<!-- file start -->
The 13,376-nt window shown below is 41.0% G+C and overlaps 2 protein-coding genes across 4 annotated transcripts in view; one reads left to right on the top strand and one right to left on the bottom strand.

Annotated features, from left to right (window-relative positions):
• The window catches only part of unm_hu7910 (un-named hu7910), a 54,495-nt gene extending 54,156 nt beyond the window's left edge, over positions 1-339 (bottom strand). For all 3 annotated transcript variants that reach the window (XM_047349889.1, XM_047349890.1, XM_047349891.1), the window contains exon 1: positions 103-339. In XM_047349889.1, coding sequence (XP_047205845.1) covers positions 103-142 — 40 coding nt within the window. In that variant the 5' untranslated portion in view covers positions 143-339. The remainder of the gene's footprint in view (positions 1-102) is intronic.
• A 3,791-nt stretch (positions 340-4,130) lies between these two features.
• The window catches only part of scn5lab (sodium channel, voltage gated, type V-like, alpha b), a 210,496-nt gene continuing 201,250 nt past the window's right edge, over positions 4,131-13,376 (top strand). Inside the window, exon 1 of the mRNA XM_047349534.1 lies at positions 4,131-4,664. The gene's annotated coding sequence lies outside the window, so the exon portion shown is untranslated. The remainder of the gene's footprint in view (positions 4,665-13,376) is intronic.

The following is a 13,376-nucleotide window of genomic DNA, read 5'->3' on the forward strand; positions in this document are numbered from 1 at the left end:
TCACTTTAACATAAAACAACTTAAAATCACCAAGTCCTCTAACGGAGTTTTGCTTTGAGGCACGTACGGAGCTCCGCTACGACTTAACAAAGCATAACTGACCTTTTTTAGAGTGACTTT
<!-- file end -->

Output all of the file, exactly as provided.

The 13,376-nt window shown below is 41.0% G+C and overlaps 2 protein-coding genes across 4 annotated transcripts in view; one reads left to right on the top strand and one right to left on the bottom strand.

Annotated features, from left to right (window-relative positions):
• The window catches only part of unm_hu7910 (un-named hu7910), a 54,495-nt gene extending 54,156 nt beyond the window's left edge, over positions 1-339 (bottom strand). For all 3 annotated transcript variants that reach the window (XM_047349889.1, XM_047349890.1, XM_047349891.1), the window contains exon 1: positions 103-339. In XM_047349889.1, coding sequence (XP_047205845.1) covers positions 103-142 — 40 coding nt within the window. In that variant the 5' untranslated portion in view covers positions 143-339. The remainder of the gene's footprint in view (positions 1-102) is intronic.
• A 3,791-nt stretch (positions 340-4,130) lies between these two features.
• The window catches only part of scn5lab (sodium channel, voltage gated, type V-like, alpha b), a 210,496-nt gene continuing 201,250 nt past the window's right edge, over positions 4,131-13,376 (top strand). Inside the window, exon 1 of the mRNA XM_047349534.1 lies at positions 4,131-4,664. The gene's annotated coding sequence lies outside the window, so the exon portion shown is untranslated. The remainder of the gene's footprint in view (positions 4,665-13,376) is intronic.

The following is a 13,376-nucleotide window of genomic DNA, read 5'->3' on the forward strand; positions in this document are numbered from 1 at the left end:
TCACTTTAACATAAAACAACTTAAAATCACCAAGTCCTCTAACGGAGTTTTGCTTTGAGGCACGTACGGAGCTCCGCTACGACTTAACAAAGCATAACTGACCTTTTTTAGAGTGACTTT